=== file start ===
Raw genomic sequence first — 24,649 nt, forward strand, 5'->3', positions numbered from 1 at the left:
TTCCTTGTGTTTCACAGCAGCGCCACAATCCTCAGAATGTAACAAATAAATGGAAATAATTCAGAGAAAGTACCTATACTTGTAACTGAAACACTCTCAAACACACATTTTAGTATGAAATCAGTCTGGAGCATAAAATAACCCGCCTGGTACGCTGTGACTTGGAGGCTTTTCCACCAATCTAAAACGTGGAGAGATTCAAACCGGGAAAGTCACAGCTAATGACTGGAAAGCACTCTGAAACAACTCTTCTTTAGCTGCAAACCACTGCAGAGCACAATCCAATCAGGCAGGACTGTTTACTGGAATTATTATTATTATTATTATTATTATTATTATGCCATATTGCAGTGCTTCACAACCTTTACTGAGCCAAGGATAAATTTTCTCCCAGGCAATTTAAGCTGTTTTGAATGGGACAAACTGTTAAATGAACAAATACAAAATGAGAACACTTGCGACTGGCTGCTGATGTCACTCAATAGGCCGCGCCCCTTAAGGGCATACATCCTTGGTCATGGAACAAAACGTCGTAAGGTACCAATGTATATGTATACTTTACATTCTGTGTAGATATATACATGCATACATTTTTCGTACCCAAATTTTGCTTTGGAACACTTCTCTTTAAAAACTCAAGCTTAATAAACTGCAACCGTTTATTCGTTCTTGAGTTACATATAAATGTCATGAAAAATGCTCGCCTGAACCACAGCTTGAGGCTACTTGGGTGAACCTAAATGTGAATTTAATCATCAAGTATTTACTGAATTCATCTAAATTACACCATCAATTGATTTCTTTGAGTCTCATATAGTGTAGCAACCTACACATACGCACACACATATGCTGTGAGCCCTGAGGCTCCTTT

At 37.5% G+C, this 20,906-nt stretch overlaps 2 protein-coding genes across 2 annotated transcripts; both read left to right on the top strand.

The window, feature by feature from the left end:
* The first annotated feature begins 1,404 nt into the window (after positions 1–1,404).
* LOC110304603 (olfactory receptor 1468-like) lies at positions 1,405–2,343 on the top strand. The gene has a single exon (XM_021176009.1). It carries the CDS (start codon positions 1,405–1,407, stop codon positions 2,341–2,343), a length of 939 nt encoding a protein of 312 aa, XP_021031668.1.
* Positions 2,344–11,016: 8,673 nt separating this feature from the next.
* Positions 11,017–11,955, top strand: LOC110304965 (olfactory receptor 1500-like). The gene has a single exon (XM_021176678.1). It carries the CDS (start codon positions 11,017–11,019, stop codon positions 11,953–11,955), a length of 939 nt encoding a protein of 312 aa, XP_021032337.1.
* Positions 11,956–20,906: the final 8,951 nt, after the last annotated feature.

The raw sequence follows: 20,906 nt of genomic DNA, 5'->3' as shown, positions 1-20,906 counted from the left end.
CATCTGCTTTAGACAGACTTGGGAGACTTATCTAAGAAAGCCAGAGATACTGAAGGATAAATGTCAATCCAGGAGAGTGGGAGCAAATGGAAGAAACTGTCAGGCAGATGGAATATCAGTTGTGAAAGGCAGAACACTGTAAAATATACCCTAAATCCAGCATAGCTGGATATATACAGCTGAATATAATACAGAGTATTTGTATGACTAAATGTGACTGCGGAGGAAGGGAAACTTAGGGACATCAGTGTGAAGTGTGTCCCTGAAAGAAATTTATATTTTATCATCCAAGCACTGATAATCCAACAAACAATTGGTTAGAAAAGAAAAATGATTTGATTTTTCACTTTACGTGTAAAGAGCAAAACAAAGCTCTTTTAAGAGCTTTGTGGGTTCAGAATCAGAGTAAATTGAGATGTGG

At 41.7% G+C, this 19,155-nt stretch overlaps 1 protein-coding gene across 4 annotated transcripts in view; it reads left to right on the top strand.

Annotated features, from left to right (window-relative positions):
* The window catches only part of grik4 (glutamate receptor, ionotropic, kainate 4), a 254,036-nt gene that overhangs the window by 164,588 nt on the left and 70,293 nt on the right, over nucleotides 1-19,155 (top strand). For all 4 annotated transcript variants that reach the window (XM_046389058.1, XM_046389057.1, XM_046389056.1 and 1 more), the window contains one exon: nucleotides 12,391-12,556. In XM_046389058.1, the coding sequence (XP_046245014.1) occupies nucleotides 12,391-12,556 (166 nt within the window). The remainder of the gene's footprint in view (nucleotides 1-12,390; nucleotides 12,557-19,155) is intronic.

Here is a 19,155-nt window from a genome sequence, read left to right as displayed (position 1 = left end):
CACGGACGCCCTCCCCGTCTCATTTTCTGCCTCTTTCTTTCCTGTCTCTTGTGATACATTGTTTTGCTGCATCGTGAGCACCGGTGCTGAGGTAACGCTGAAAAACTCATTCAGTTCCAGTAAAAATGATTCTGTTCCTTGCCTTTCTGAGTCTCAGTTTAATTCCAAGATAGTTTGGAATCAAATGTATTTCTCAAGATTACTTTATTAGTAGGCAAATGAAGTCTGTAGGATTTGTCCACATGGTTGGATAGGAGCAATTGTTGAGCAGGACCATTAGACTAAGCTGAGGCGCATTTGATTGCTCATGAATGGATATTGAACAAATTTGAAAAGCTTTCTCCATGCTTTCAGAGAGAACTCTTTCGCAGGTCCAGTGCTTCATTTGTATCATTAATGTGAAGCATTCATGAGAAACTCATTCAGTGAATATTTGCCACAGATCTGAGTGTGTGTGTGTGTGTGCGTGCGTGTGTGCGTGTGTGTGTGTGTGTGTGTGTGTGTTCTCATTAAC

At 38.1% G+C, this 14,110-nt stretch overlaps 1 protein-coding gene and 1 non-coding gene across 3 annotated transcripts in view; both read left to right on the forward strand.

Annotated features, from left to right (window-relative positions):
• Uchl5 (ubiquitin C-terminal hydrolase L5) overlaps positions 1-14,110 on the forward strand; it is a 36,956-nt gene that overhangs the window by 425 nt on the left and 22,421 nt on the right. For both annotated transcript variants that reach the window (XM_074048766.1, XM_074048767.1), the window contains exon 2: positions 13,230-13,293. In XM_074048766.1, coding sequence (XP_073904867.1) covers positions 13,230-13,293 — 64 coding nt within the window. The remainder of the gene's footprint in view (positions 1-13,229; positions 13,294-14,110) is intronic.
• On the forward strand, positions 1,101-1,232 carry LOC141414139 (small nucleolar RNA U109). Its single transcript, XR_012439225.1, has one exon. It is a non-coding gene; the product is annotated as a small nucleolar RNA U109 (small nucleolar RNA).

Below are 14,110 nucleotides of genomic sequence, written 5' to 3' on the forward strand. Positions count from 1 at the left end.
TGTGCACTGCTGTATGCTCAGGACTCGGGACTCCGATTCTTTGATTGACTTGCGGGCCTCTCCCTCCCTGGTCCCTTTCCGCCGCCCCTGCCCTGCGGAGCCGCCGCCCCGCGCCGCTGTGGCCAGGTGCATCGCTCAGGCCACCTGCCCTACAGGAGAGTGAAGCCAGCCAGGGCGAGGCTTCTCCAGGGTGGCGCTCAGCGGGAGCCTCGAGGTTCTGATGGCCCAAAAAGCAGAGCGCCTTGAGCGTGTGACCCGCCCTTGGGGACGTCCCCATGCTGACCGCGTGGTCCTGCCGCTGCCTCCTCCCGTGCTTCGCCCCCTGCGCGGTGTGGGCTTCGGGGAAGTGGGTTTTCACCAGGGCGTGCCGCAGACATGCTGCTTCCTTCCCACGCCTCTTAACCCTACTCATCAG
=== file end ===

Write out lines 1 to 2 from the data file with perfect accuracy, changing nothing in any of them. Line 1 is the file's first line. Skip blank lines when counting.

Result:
Raw genomic sequence first — 24,649 nt, forward strand, 5'->3', positions numbered from 1 at the left:
TTCCTTGTGTTTCACAGCAGCGCCACAATCCTCAGAATGTAACAAATAAATGGAAATAATTCAGAGAAAGTACCTATACTTGTAACTGAAACACTCTCAAACACACATTTTAGTATGAAATCAGTCTGGAGCATAAAATAACCCGCCTGGTACGCTGTGACTTGGAGGCTTTTCCACCAATCTAAAACGTGGAGAGATTCAAACCGGGAAAGTCACAGCTAATGACTGGAAAGCACTCTGAAACAACTCTTCTTTAGCTGCAAACCACTGCAGAGCACAATCCAATCAGGCAGGACTGTTTACTGGAATTATTATTATTATTATTATTATTATTATTATGCCATATTGCAGTGCTTCACAACCTTTACTGAGCCAAGGATAAATTTTCTCCCAGGCAATTTAAGCTGTTTTGAATGGGACAAACTGTTAAATGAACAAATACAAAATGAGAACACTTGCGACTGGCTGCTGATGTCACTCAATAGGCCGCGCCCCTTAAGGGCATACATCCTTGGTCATGGAACAAAACGTCGTAAGGTACCAATGTATATGTATACTTTACATTCTGTGTAGATATATACATGCATACATTTTTCGTACCCAAATTTTGCTTTGGAACACTTCTCTTTAAAAACTCAAGCTTAATAAACTGCAACCGTTTATTCGTTCTTGAGTTACATATAAATGTCATGAAAAATGCTCGCCTGAACCACAGCTTGAGGCTACTTGGGTGAACCTAAATGTGAATTTAATCATCAAGTATTTACTGAATTCATCTAAATTACACCATCAATTGATTTCTTTGAGTCTCATATAGTGTAGCAACCTACACATACGCACACACATATGCTGTGAGCCCTGAGGCTCCTTT